Football is just a game. However, because of the number of people involved in the sport it has become very much integrated with world affairs. Football impacts Political, Economic, Social and Technological (PEST) aspects of the world.
In this analysis I will look at these four areas using Kenya as a case study. Kenya is listed as a developing country with a population of about 48 million.1 Football is the most popular sport in the country. The Football Kenya Federation (FKF), is in charge of football with a registered company Kenya Premier League (KPL), entrusted with running the top league.
Politics. When it comes to politics, football in Kenya has been used as a soft power base by those wishing to gauge and or grow their influence with a view of venturing into national politics. This is especially the case with the two clubs with the richest history and commanding the biggest following in Kenya, Gor Mahia FC and AFC Leopards SC – the Barcelona and Real Madrid of Kenya. The two clubs are more or less run by members, a similar model to what we have at the two Spanish clubs. They are both community clubs with AFC predominantly Luhya and Gor Mahia getting its fan-base from the Luo community. Many elected officials and patrons of these two clubs have gone on to become members of the county assemblies (MCAs), members of parliament (MPs), senators a and governors, using their club positions as a spring board to national politics. Luhya and Luo communities also happen to provide 2 of the largest voting blocks in the country. Politicians are known to grace the derby matches involving the two clubs sometimes donning their party colours. They use football as a platform to access the masses and drive their political agendas.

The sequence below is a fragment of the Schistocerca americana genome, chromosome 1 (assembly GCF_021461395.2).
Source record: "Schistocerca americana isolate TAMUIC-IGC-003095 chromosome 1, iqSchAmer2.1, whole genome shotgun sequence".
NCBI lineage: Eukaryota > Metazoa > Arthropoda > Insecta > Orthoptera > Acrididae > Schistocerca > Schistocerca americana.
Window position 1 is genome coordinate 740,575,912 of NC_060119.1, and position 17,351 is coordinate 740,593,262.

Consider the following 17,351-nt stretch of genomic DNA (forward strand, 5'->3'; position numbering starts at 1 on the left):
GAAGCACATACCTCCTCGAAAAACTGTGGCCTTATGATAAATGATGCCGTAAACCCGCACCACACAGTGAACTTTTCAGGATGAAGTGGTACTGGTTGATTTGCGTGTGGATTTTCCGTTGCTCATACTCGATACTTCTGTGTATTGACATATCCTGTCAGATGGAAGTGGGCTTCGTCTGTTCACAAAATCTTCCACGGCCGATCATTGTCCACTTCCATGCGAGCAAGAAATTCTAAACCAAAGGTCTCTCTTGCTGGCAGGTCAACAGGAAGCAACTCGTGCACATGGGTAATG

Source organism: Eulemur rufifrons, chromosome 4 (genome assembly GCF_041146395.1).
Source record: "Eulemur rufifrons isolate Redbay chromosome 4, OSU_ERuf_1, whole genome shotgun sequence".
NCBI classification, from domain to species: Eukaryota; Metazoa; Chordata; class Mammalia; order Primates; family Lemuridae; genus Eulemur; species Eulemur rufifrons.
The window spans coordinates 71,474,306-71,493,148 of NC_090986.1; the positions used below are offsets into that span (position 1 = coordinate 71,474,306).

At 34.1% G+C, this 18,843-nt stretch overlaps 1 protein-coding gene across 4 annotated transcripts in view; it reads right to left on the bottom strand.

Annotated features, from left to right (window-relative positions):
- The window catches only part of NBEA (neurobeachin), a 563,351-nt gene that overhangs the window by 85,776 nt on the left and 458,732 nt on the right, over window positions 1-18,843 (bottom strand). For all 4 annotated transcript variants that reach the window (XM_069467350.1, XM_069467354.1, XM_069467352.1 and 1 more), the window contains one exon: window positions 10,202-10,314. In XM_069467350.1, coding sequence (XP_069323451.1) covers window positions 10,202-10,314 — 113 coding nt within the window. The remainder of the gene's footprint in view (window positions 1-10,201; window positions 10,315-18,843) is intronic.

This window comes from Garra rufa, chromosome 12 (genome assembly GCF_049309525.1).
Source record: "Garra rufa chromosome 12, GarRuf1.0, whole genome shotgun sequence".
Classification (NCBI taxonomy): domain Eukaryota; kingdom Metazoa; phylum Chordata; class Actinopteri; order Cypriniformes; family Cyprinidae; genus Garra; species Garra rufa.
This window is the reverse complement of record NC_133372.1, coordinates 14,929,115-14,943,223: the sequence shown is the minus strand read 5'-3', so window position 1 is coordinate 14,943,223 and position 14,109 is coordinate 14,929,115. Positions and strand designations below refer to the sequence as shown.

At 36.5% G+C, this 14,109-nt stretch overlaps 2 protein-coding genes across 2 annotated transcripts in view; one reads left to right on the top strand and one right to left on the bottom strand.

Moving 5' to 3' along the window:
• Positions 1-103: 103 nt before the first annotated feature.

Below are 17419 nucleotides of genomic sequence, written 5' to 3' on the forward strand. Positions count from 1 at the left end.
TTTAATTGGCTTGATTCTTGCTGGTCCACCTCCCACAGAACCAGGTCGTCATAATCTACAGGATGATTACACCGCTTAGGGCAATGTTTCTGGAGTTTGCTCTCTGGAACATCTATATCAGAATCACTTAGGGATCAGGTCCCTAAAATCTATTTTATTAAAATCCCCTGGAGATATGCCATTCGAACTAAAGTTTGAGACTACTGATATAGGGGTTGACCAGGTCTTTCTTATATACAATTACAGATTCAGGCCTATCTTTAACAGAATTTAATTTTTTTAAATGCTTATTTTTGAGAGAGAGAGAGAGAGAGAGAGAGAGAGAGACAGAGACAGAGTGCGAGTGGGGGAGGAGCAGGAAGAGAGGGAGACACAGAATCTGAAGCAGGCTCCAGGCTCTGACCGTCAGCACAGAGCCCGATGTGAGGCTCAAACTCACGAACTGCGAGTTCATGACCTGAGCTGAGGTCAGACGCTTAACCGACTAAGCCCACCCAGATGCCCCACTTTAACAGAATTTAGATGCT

“There is more politics in football than in politics.”- Sven Goran Eriksson
Another interesting trend is also playing out in the run-up to the 2017 elections with politicians aspiring for office using their sports development record as a campaign tool. This is evidenced by the development of sports infrastructure mainly by the incumbents who have gone on to point this as being part of their agenda for the youth – improving access to sports facilities. In the last 5 years we have seen the construction of Machakos stadium, Kinoru stadium, Uwanja wa Mbuzi (loosely translated goats’ field) and more recently Gikambura stadium in Kiambu…just in time for the elections. Also interesting is that part of the ruling party’s manifesto while campaigning in the last elections was the construction of 5 world class stadiums. In my view they were unable to fulfill this promise but at the same time I do not believe this was the right strategy. A more sustainable approach is required. This article on infrastrategy proposes one approach.
Economics. The picture can be negative, as the sport is not highly developed. There is a lack of professionalism and governance issues have proved to be stumbling block. However, owing to the number of people involved in the game, you cannot underestimate the potential impact of football on Kenya’s economy. Currently, with commercial media (Super Sport et al) getting into the sport, professionalism is trickling in at the top level making football an employer for the youth. Corporate sponsors such Safaricom, East African Breweries Ltd, are also getting involved, pumping money into the game providing the needed stimulus, while also marketing their products.